Almost perfect weather for cycling got me out into the English countryside of East Anglia where Classic Cars were on show
Morris dance is a traditional English folk dance form dated to at least 1448. The name ‘Morris’ may be from ‘Moorish’ and was part of a wider European interest in exotic dance for fashionable society.
Two hundred years after it was introduced in England Morris dancing had become part of the working people’s entertainment, especially around Whitsun the 7th Sunday after Easter. So it was a pleasant coincidence that the Thaxted event took place over Whit Sunday weekend.
The practice of Morris dancing was prohibited by the English Puritan government in the 17thc and the subsequent revival under King Charles II continued until the social changes in the mid 19thc.
Thaxted Morris founded in 1911 stakes its claim to be the first 20th c revivalist of Morris Dance; though in the rural west of England Abingdon and several other dance teams have a tradition dating to well before 1800 . Normally complemented with music, Morris Dance is based on rhythmic stepping and choreographed sequences by a group of dancers, usually wearing bells on their legs and brandishing sticks or swords or handkerchiefs.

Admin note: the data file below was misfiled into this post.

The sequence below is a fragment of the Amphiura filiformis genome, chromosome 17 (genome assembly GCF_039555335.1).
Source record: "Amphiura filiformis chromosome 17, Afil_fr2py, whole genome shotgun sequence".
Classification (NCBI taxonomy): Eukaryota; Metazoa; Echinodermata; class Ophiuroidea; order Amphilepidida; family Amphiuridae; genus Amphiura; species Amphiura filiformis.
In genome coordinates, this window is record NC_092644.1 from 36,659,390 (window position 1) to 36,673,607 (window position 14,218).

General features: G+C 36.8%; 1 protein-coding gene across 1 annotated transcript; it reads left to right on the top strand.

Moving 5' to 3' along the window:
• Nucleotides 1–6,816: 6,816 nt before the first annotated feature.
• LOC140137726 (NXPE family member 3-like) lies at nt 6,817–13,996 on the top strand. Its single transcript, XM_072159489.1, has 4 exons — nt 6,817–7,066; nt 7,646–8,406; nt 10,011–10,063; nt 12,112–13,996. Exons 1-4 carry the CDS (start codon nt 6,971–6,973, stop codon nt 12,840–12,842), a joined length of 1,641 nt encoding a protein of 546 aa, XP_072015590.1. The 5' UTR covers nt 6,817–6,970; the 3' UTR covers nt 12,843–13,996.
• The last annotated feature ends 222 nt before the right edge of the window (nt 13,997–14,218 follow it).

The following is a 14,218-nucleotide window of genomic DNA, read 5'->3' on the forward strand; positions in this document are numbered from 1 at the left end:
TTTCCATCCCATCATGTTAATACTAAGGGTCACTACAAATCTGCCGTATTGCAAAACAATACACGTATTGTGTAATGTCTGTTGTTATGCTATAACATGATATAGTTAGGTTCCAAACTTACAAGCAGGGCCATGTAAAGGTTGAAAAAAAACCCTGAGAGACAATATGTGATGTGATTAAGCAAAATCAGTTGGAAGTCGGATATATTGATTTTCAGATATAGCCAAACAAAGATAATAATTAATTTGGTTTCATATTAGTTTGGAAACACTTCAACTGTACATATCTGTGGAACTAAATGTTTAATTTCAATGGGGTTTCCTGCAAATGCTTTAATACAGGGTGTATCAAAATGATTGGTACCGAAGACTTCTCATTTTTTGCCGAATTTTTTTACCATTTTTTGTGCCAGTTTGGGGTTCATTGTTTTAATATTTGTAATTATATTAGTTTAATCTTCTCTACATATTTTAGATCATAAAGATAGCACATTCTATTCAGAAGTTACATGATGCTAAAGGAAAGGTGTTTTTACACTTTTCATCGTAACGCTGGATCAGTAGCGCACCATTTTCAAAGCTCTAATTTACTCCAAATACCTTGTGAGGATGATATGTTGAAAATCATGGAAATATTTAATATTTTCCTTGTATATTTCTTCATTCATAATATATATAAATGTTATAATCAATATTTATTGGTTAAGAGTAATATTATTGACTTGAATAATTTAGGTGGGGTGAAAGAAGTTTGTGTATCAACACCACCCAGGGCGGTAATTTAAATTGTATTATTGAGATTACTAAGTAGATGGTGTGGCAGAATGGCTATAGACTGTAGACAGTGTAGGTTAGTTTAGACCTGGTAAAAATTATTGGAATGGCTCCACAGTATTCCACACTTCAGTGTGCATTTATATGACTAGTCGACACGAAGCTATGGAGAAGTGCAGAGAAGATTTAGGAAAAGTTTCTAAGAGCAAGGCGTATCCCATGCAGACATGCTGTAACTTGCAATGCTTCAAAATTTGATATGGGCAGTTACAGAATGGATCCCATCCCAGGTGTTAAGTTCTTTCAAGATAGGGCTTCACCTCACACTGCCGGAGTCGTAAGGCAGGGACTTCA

The Morris team from Cambridge, which dates in its current form from 1919, performed with the music supplied by a 3 hole wind Pipe and percussion Tabor. Letchworth Morris, founded in 1922, use an Accordion for Music with the rhythm from their own sticks, as do Thaxted. Making a quartet was the Claro Sword & Morris team from Pannal near Harrogate who have developed the Yorkshire Long Sword Dance.
Along my cycle route, I managed to catch a bride’s vehicle procession as the Bride & Groom had stopped for photos in a field of Barley.
Its quite a common thing to have a vehicle procession or take photographs in a rural scene, but this was special for the open topped vehicles were not the normal limousine but Land Rover Defender’s which are as popular in East Anglia as they are in Eastern Oman (Al Sharqiyyah).